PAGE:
New answers tagged data-analysis
I've been an instructor for over 18 years and have been doing pre-post test results for over 8 years. An instructor is most likely concerned with improvements between the pre-test and the post-test, and any other demographical data (how many took one or both etc.) would be of secondary interest. Here is a simple chart that I use when I explain the importance ...
"We want to show the improvements in the students who have pre- and post-test data." If that is the ultimate aim of this graph, to show the difference over two tests, then there's no point in graphically showing those who've taken only one part of the test or none of the tests - these can be summarised in a corner/outside the chart with some text (i.e. not ...
The best tip about designing graphs that I can provide is to have a very and simple message that you can see from looking at the visual representation of the data, otherwise it defeats the purpose of clarity in communication and becomes a visual design exercise. Having too much information often means you have to look at other graphs anyway because it is ...
The problem is that you have to fit 3 series of data within one simple chart. I would suggest something along these lines: You display the number of participants as bars, but the success rate is the filling of a bar. Also you may check ds3.js. They have lot's of ideas on visual representation of complex data.
You are correct that star ratings are limited, but they are still useful as a rough guide of quality. On Amazon, I can tell which products I should probably avoid, and which are worth investigating more from the number of stars. On IMDB, I can tell whether a movie is likely to be broadly good or terrible. It's true that I can't gather more fine-grained ...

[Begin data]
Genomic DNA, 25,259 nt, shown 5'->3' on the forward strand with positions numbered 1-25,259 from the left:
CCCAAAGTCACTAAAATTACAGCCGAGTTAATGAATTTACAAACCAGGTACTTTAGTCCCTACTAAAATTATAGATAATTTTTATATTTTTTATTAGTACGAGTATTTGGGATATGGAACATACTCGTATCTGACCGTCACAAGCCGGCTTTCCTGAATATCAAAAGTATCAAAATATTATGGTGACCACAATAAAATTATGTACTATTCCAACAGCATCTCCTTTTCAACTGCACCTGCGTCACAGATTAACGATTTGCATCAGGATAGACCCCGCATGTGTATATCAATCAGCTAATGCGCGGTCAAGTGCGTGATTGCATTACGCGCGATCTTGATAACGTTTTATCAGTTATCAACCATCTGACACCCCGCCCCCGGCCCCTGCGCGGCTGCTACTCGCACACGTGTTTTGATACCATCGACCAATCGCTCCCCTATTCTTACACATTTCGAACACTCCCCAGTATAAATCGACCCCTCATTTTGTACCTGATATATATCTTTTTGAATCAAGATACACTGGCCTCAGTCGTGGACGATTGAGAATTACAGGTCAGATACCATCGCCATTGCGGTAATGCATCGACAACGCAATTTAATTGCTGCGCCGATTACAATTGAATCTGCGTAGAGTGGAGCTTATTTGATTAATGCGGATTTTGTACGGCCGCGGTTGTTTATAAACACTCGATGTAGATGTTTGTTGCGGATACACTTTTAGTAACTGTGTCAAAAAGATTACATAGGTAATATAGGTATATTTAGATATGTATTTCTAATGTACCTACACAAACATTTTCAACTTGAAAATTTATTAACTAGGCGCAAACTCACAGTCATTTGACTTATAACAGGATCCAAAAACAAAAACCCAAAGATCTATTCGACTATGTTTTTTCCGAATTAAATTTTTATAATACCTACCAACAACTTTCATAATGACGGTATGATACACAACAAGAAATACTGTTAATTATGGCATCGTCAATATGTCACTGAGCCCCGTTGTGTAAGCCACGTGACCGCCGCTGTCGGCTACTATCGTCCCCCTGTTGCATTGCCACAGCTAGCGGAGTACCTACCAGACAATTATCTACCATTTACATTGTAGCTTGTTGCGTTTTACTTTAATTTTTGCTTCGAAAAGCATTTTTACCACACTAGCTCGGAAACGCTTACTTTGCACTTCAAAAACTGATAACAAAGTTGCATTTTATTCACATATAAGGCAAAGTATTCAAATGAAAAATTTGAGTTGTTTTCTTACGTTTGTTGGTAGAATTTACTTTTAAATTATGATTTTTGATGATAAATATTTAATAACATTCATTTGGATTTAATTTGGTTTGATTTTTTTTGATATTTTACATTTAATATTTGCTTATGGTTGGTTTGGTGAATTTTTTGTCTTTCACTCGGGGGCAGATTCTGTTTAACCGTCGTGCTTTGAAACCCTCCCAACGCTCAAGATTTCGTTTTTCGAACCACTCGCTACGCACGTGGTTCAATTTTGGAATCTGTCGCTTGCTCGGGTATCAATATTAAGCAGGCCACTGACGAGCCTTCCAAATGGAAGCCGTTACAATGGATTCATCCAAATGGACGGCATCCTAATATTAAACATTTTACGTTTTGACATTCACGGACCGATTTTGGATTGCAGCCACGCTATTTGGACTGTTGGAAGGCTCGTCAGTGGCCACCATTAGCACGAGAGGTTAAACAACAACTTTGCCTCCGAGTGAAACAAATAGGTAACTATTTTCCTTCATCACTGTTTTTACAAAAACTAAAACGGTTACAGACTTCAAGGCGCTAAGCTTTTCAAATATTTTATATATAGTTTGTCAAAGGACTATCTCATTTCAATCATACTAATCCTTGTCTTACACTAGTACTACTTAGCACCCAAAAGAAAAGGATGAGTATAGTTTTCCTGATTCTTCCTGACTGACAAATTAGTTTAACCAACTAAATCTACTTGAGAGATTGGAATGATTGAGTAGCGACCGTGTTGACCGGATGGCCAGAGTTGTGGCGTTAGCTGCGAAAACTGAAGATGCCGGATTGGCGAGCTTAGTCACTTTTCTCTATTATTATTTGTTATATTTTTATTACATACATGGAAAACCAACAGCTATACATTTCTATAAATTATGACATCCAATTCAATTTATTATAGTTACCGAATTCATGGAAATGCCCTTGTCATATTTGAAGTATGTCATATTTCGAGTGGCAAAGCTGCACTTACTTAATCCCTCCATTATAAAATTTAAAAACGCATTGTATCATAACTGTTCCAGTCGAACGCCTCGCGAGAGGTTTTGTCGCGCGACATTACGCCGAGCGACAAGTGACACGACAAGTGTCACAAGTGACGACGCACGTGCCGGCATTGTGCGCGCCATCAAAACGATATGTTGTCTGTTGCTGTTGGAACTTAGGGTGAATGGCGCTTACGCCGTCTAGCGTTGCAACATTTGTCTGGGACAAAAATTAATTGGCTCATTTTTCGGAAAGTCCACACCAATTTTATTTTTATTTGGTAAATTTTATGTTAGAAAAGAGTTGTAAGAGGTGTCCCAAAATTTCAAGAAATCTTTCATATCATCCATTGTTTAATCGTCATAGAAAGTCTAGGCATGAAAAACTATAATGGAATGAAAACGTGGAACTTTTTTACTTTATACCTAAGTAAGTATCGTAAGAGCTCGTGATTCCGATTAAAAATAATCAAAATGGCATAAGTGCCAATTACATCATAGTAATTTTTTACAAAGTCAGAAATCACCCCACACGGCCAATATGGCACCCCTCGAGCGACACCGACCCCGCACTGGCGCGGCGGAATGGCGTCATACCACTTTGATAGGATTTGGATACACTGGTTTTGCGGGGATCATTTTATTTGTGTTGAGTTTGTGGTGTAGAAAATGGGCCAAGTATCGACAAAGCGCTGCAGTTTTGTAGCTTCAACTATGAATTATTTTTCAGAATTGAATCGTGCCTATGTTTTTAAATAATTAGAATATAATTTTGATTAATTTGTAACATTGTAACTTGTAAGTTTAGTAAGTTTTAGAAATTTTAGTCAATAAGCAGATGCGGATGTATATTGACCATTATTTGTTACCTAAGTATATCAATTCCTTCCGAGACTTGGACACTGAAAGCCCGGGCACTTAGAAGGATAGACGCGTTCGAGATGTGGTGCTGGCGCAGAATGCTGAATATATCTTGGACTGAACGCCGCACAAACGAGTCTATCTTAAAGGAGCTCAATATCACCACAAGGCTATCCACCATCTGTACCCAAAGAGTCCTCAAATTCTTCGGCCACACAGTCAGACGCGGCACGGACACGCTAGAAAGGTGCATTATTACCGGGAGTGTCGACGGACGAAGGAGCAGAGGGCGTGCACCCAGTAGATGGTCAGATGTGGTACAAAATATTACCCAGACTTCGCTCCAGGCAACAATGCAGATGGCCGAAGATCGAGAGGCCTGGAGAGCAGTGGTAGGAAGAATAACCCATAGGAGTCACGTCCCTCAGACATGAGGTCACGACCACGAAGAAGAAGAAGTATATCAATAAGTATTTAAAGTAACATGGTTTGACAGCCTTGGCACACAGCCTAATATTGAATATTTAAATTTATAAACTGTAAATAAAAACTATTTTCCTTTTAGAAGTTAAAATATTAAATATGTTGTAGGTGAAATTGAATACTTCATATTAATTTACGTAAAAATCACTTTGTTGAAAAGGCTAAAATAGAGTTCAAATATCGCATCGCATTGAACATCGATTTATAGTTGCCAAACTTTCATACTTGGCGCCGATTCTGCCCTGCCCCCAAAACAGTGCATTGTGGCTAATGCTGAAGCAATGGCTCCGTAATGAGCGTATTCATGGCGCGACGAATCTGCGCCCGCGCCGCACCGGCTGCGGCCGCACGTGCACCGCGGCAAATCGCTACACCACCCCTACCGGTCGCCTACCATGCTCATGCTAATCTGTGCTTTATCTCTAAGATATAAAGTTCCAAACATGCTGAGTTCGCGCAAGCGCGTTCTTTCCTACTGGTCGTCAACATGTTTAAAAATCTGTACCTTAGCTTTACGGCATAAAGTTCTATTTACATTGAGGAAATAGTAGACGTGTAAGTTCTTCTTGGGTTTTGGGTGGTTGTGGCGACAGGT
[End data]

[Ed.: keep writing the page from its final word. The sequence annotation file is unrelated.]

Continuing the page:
Why stars in amazon : In amazon it's just a way to assure the user whether the product is god or bad. A star rating on the higher side ( say above 3 with a large number of ratings ) can give a belief to the user that the item has been used by many people and is decent enough to use. One person's 3 and other person's 3 might be different , but still they ...
This type of graph shows min, max, and average values together, in a visually simple way that doesn't require separate lines and labels for each type of value. (Min is zero, I assume in your case.) I don't know the name of this type of graph, but Google seems to think it's a "min-max-average" graph.
I think you shouldn't mix average and maximum information, even in the screen. You said you don't have a mockup of the toggle buttons for avg and max lines on the graph, but I believe that you have something like the following: download bmml source – Wireframes created with Balsamiq Mockups My suggestion is to have 2 different graphs for max ...
I like your initial toggle idea. Can you set it up in a way that it shows as an Average vs. Max toggle for on screen display, and exports as 2 separate side-by-side charts on a PDF? That way you've maximized readability for each display method.
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